And therein lies my dilemma. I can't statistically validate Jeter winning the award. But if the the league's Managers and coaches feel he's most deserving, who am I to argue with the people that know the game best? But I'm a math/numbers guy and my problem is I think defense is better determined in looking at the numbers than by going off reputation and by what I see on the highlight reel.
If you really look at it, you know i'm right. If you disagree, please try to convince me otherwise. I'm all for changing my mind on this. Jeter in my opinion is a good defensive shortstop, better than average. But he's not the best defensive shortstop. As painful it is for me to admit, that honor goes to Alex Gonzalez. I can't believe I just said that. I think I'm going to be sick.

Thursday, November 2, 2006

Flashing The Leather

Derek Jeter keeps racking up the accolades. It's been announced that he has received a Gold Glove Award for his defense in 2006. This is his 3rd. The great thing is that despite setting the fewest number of errors in all of MLB, the Boston Red Sox have no Gold Glove winners. I'm not sure I agree with that, but it's funny and pretty sweet nonetheless.
Congrats to the Captain!

Wednesday, November 1, 2006

Not What The Dcotor Ordered

The Yankees are reportedly interested in free agent pitcher Jeff Suppan. If anybody thinks this is a good idea, please sell me on it because I'm failing to see how this is a good thing. He may be only 32 years old, but he's not exactly a spring chicken as he's pitched in the bigs since 1995. That's a lot of miles on the arm of a pitcher who isn't very good to begin with.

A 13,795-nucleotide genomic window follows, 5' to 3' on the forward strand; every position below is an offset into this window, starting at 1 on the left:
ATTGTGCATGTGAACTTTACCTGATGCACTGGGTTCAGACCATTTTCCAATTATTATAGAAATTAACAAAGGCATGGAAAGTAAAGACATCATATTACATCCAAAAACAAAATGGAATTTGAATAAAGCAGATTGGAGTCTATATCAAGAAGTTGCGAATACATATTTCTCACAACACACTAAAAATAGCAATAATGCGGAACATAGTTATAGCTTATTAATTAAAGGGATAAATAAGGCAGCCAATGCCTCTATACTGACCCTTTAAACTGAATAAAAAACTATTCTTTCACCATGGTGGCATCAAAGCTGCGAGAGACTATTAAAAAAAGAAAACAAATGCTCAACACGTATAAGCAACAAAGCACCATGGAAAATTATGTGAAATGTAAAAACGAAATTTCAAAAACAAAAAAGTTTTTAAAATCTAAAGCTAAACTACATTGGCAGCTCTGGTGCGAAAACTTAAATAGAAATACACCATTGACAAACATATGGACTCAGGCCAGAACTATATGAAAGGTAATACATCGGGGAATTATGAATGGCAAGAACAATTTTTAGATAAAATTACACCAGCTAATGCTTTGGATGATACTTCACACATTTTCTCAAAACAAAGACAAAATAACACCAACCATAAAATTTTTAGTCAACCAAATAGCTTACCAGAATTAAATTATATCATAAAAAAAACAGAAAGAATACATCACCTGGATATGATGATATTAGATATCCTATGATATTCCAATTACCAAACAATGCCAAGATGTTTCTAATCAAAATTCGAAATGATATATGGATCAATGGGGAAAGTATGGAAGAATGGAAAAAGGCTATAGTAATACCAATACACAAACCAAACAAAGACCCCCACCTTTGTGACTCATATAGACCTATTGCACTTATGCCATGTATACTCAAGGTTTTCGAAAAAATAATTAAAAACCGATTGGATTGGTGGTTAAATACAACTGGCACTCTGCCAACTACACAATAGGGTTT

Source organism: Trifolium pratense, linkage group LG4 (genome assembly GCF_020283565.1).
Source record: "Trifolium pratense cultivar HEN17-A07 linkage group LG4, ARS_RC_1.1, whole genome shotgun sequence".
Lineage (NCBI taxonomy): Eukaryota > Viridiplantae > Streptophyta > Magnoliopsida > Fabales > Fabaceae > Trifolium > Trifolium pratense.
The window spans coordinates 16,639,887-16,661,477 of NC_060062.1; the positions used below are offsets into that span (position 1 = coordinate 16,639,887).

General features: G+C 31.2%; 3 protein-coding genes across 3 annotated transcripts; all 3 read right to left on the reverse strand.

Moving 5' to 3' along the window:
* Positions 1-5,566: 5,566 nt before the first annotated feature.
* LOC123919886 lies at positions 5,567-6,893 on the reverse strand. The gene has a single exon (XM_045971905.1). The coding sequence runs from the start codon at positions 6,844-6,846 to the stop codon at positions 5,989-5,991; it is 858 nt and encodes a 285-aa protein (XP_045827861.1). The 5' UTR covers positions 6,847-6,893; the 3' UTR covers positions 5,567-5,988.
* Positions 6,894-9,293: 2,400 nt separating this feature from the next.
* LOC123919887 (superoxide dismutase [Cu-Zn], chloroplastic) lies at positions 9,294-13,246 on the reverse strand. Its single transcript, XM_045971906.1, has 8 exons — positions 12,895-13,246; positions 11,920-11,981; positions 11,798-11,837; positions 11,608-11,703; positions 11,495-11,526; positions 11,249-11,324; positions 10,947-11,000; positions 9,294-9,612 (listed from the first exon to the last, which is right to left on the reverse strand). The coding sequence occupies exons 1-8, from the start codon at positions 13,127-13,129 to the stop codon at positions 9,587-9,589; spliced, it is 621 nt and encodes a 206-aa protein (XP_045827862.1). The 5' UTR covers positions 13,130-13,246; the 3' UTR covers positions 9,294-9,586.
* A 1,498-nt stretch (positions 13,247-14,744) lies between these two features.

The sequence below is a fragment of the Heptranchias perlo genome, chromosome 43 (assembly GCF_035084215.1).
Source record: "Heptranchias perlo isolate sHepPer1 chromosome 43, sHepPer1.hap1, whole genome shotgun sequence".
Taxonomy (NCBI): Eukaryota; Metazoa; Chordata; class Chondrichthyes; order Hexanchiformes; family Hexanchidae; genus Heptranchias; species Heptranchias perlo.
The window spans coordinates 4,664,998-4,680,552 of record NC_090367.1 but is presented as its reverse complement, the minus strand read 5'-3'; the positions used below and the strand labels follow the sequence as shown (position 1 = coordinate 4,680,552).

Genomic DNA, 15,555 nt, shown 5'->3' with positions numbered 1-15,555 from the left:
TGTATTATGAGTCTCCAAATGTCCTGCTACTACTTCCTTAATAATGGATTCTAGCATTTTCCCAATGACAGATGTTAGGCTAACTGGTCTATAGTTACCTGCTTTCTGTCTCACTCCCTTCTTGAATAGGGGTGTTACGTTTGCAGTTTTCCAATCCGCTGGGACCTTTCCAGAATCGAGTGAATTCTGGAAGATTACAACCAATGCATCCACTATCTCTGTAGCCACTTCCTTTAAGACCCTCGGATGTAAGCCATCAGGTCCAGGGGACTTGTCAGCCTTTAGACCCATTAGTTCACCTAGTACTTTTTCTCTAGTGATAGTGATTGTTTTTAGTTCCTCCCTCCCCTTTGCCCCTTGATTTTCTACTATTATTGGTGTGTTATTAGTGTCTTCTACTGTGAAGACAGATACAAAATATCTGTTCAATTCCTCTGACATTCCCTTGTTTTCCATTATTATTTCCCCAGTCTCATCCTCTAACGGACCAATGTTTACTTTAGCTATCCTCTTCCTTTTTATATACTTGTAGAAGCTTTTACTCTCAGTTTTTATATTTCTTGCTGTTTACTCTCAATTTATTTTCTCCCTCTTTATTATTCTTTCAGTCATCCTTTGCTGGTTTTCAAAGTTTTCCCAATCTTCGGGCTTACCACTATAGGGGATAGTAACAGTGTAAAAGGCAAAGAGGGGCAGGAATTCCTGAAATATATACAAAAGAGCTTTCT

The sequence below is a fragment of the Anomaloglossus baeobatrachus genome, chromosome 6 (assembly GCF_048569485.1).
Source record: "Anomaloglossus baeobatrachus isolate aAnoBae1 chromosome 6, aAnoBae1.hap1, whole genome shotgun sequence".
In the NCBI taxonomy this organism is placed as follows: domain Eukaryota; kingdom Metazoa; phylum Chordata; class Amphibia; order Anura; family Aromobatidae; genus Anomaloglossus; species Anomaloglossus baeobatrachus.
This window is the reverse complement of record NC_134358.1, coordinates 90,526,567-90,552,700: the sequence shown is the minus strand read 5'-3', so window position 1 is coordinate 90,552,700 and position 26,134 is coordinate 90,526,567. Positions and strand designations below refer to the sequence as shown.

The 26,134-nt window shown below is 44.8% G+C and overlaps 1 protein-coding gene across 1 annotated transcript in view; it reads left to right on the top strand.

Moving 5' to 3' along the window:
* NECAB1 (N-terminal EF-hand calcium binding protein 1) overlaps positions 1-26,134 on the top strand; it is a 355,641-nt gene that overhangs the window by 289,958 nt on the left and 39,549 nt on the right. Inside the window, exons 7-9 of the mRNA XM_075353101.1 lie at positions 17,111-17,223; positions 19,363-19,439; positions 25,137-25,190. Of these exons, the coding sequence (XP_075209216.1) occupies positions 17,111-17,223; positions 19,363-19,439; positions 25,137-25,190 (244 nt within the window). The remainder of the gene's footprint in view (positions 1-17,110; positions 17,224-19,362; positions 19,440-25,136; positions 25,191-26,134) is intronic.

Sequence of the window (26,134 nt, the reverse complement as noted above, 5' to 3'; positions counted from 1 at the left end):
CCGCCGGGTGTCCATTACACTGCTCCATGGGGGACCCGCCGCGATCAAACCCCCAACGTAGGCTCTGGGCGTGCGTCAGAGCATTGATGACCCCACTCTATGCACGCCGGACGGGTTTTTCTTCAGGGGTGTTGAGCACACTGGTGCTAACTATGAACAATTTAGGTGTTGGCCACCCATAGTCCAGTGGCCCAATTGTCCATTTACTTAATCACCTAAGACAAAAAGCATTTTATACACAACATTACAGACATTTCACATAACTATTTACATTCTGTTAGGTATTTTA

Suppan has made 301 career starts. He has a career record of 106-101 with an ERA of 4.60. He's done well since 2003 when he made the jump from the AL to the NL. If he were to sign with the Yankees, he'd be jumping back to the AL and his numbers would no doubt suffer. See Josh Beckett.
The Yankees need starting pitching. In my opinion it's their biggest need. I don't think Suppan will fare well if he starts 32 games in the AL. He will hurt more than he will help. If I were Cashman, I'd pass and explore other options. This of course all depends on what Cash's game plan is. Will he let Moose walk? Who within the organization will he move to the rotation to take the open spots. Right now Wang and Randy Johnson are the only givens. Cashman has options in Jeff Karstens, Philip Hughes, and God forbid, Jaret Wright. Assuming they bring back Mussina and let Wright walk, they'll potentially need two starters. If they don't feel Karstens and/or Hughes are major league ready, then, and only then, would I consider Suppan for one of the open spots. But I'd first look to the big name talent. A rotation that is anchored by Wang and Randy Johnson isn't going to cut it. They need another top notch proven starter. Preferably a young one.
Baseball has the most exciting offseason of any sport, hands down. Long live the hot stove.

Don-nie. Don-nie. Don-nie.

It's official. Donnie Baseball is the new Yankee bench coach, thus becoming the likely successor to Torre's throne. I like it. But the more I think about it, I like Girardi too. I'll take either one. I think Girardi is the smarter choice, but as I stated before, Mattingly is my favorite Yankee, so it's win-win.
Kevin Long, the hitting coach from Columbus, is the new Yankee hitting coach.